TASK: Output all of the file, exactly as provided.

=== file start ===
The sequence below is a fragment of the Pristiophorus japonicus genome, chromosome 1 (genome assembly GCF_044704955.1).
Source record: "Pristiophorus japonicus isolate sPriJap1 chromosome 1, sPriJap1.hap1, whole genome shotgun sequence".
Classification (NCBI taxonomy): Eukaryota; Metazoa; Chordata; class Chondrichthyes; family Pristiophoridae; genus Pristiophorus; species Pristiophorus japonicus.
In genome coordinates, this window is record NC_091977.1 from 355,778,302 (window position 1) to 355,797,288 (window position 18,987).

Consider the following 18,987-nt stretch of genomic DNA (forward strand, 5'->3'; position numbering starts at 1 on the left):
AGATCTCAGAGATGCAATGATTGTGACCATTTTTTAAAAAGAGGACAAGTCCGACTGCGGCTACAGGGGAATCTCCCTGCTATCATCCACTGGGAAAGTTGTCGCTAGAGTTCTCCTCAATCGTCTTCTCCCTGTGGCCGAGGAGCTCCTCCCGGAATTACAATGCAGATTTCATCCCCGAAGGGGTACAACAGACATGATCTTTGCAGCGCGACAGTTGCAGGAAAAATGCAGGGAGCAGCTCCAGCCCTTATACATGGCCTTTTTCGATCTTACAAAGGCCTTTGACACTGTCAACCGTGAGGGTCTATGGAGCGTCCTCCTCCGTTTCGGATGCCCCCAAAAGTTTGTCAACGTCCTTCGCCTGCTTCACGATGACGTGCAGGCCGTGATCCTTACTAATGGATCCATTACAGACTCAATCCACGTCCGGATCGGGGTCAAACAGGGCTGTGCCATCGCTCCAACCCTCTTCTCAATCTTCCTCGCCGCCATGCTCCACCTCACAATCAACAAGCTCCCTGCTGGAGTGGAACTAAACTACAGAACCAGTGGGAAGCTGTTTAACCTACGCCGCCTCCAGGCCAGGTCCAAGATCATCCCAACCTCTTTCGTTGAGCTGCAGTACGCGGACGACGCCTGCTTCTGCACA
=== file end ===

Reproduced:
The sequence below is a fragment of the Pristiophorus japonicus genome, chromosome 1 (genome assembly GCF_044704955.1).
Source record: "Pristiophorus japonicus isolate sPriJap1 chromosome 1, sPriJap1.hap1, whole genome shotgun sequence".
Classification (NCBI taxonomy): Eukaryota; Metazoa; Chordata; class Chondrichthyes; family Pristiophoridae; genus Pristiophorus; species Pristiophorus japonicus.
In genome coordinates, this window is record NC_091977.1 from 355,778,302 (window position 1) to 355,797,288 (window position 18,987).

Consider the following 18,987-nt stretch of genomic DNA (forward strand, 5'->3'; position numbering starts at 1 on the left):
AGATCTCAGAGATGCAATGATTGTGACCATTTTTTAAAAAGAGGACAAGTCCGACTGCGGCTACAGGGGAATCTCCCTGCTATCATCCACTGGGAAAGTTGTCGCTAGAGTTCTCCTCAATCGTCTTCTCCCTGTGGCCGAGGAGCTCCTCCCGGAATTACAATGCAGATTTCATCCCCGAAGGGGTACAACAGACATGATCTTTGCAGCGCGACAGTTGCAGGAAAAATGCAGGGAGCAGCTCCAGCCCTTATACATGGCCTTTTTCGATCTTACAAAGGCCTTTGACACTGTCAACCGTGAGGGTCTATGGAGCGTCCTCCTCCGTTTCGGATGCCCCCAAAAGTTTGTCAACGTCCTTCGCCTGCTTCACGATGACGTGCAGGCCGTGATCCTTACTAATGGATCCATTACAGACTCAATCCACGTCCGGATCGGGGTCAAACAGGGCTGTGCCATCGCTCCAACCCTCTTCTCAATCTTCCTCGCCGCCATGCTCCACCTCACAATCAACAAGCTCCCTGCTGGAGTGGAACTAAACTACAGAACCAGTGGGAAGCTGTTTAACCTACGCCGCCTCCAGGCCAGGTCCAAGATCATCCCAACCTCTTTCGTTGAGCTGCAGTACGCGGACGACGCCTGCTTCTGCACA